Celebrate Research Milestones on International Clinical Trials Day 1

The story of clinical trials is a story of progress. From the first documented experiment, to recent explorations of DNA sequencing in drug development, clinical research has played an important role in improving the health of people all over the world.

We’re glad that International Clinical Trials Day gives us an opportunity to celebrate this story every year. Last year, we imagined what James Lind’s scurvy study, widely believed to be the first controlled clinical trial, might have looked like on ClinicalTrials.gov. This year, we’re expanding our scope a little to bring you an interactive timeline of the history of clinical trials.

International Clinical Trials Day

Click the image to view The History of Clinical Trials interactive timeline.

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What is Informed Consent in Clinical Trials? 1

Imagine for a moment you are a patient considering clinical trial participation. Or perhaps you really are considering clinical trial participation (good for you)! Either way, let’s say you want to understand more about informed consent in clinical trials. If you are like most patients today, you’ll look to a search engine for answers. So go ahead and do that. Head to your favorite search engine and type “informed consent clinical trials.” I’ll wait right here for you to return.

What did you find in the search results?

Here is what we noticed. First, patients have to filter through a lot of information to find what they need. They might find regulatory documents intended for research professionals mixed in with introductory content about informed consent. Second, the introductory content available is primarily static text. This static text is helpful, but it’s not as rich or engaging as it would be if accompanied by visual or interactive media. In short, it’s not easy for patients to educate themselves about informed consent in clinical trials.

Click the image to view the interactive infographic.

Click the image to view the interactive infographic.

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Identifying Cancer Incidence and Clinical Research Sites 2

According to the Union for International Cancer Control (UICC), 8.2 million people die from cancer worldwide each year. And that number is set to rise. To address the cancer epidemic, the UICC organizes World Cancer Day on February 4 of each year. The day was created “to raise awareness about the disease and to develop practical strategies to address the cancer burden.”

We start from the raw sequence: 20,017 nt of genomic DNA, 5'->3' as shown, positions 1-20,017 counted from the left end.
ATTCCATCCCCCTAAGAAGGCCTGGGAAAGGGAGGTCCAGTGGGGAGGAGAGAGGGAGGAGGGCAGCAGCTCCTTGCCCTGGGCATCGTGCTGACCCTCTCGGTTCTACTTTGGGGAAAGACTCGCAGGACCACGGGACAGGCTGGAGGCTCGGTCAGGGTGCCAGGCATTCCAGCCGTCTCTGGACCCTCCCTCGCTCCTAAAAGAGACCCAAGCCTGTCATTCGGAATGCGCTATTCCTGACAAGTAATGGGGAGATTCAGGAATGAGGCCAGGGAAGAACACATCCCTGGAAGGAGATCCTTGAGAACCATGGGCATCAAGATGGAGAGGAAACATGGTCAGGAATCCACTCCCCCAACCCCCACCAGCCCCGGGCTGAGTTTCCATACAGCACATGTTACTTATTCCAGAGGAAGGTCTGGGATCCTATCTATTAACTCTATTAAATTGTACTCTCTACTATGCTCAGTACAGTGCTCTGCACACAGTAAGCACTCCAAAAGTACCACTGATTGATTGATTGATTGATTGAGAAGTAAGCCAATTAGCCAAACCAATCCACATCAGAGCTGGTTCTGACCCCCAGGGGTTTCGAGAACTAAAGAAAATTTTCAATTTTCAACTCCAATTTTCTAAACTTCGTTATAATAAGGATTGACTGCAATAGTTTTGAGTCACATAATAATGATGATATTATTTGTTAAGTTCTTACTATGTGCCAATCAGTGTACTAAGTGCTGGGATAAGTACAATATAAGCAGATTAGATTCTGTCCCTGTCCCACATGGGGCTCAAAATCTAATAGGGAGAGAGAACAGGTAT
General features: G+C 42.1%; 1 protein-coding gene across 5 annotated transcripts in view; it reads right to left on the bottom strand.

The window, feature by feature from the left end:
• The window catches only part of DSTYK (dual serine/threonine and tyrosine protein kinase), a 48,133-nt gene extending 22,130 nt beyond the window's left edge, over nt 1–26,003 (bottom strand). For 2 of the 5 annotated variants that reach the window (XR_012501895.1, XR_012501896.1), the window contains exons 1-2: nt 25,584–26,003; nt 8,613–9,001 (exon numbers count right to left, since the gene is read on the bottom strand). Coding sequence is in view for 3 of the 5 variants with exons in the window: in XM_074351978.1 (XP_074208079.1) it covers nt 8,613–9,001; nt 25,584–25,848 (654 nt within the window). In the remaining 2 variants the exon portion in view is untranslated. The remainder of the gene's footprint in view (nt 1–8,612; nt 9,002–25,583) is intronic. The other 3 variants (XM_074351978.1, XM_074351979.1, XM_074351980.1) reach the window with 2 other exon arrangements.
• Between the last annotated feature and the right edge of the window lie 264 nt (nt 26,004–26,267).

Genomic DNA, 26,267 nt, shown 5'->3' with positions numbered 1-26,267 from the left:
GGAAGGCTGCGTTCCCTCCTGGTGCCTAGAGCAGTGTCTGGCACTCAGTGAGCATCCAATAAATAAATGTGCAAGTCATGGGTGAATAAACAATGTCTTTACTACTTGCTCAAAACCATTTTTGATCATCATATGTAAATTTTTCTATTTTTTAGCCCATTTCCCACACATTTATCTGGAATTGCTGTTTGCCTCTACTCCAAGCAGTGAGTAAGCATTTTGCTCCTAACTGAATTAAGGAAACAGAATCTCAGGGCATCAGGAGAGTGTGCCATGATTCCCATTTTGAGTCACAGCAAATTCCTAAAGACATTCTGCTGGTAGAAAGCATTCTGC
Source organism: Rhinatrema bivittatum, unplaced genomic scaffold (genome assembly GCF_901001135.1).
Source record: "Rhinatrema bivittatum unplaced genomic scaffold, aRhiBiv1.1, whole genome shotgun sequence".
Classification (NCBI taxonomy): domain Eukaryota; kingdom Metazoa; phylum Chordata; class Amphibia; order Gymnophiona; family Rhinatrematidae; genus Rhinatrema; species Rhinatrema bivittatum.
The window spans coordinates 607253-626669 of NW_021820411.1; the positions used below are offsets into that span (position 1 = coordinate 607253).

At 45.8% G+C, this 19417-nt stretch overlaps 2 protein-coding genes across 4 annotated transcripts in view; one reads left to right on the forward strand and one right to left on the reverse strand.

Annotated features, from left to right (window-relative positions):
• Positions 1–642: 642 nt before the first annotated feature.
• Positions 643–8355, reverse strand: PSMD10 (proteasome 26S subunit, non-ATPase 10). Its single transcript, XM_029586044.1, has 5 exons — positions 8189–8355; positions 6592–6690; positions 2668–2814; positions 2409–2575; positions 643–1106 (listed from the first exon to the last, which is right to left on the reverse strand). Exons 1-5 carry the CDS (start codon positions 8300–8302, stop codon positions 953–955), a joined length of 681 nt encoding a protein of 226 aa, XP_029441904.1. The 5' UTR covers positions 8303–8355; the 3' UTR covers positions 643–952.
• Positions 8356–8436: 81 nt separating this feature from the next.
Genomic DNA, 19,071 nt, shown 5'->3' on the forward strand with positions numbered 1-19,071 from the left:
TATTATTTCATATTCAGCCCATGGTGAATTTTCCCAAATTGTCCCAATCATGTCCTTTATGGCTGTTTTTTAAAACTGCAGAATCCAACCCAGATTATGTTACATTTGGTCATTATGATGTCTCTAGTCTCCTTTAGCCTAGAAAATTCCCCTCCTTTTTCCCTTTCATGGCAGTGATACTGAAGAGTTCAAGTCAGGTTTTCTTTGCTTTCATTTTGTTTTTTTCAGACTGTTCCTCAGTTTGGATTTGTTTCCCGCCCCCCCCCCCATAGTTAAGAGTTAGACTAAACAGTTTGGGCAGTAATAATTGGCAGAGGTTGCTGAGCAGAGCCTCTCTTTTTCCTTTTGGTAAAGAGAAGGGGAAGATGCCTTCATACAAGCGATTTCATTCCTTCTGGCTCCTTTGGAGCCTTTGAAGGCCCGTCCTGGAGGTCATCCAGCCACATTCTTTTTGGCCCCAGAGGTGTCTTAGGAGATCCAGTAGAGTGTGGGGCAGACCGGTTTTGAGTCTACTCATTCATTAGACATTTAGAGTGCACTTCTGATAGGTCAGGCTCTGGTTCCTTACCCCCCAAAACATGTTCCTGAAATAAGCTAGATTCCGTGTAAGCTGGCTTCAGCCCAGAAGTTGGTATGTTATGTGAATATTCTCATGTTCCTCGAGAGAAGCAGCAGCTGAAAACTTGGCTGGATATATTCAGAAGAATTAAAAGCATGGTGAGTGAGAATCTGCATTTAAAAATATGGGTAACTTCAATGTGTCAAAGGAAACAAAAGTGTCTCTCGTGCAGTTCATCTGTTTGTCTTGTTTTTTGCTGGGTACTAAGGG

The 2015 World Cancer Day tagline is “Not Beyond Us,” which is intended to highlight that solutions to cancer care are within reach. Four key areas of focus support this theme. For each of the four areas, UICC defines targets to achieve by the year 2025 and the challenge to achieving these targets. UICC also describes how we can overcome the challenge to meeting their targets for each focus area. Learn more about each of the focus areas here:

Cancer Incidence and Clinical Research

Click to view U.S map illustrating cancer incidence and locations of enrolling cancer clinical trials.

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A Guide to the Lilly COI API

Lilly COI API

Click the image to view an infographic about the Lilly COI API

Click to enlarge the infographic.

Click to enlarge the infographic.

As the Internet continues to mature and more people access the web through desktop and mobile apps, the need for APIs (Application Programming Interfaces) has never been more pressing. APIs provide a consistent, easy-to-use way for developers to access data that can be built into mobile apps or websites.

Since 2005, ProgrammableWeb has cataloged the world’s APIs and has become the de facto journal of the API economy. Today there are more than 12,000 APIs listed in the ProgrammableWeb directory, but only 2.07% of those APIs are health-related. Clinical research-related APIs are hardly present at all, accounting for just 0.07% of the APIs listed on ProgrammableWeb.

The Lilly COI API is at the center of our efforts to make it easier for people to find clinical trials that are right for them or their loved ones. The API was created to make publicly-available clinical trial information easier for people to understand and easier for developers to work with.

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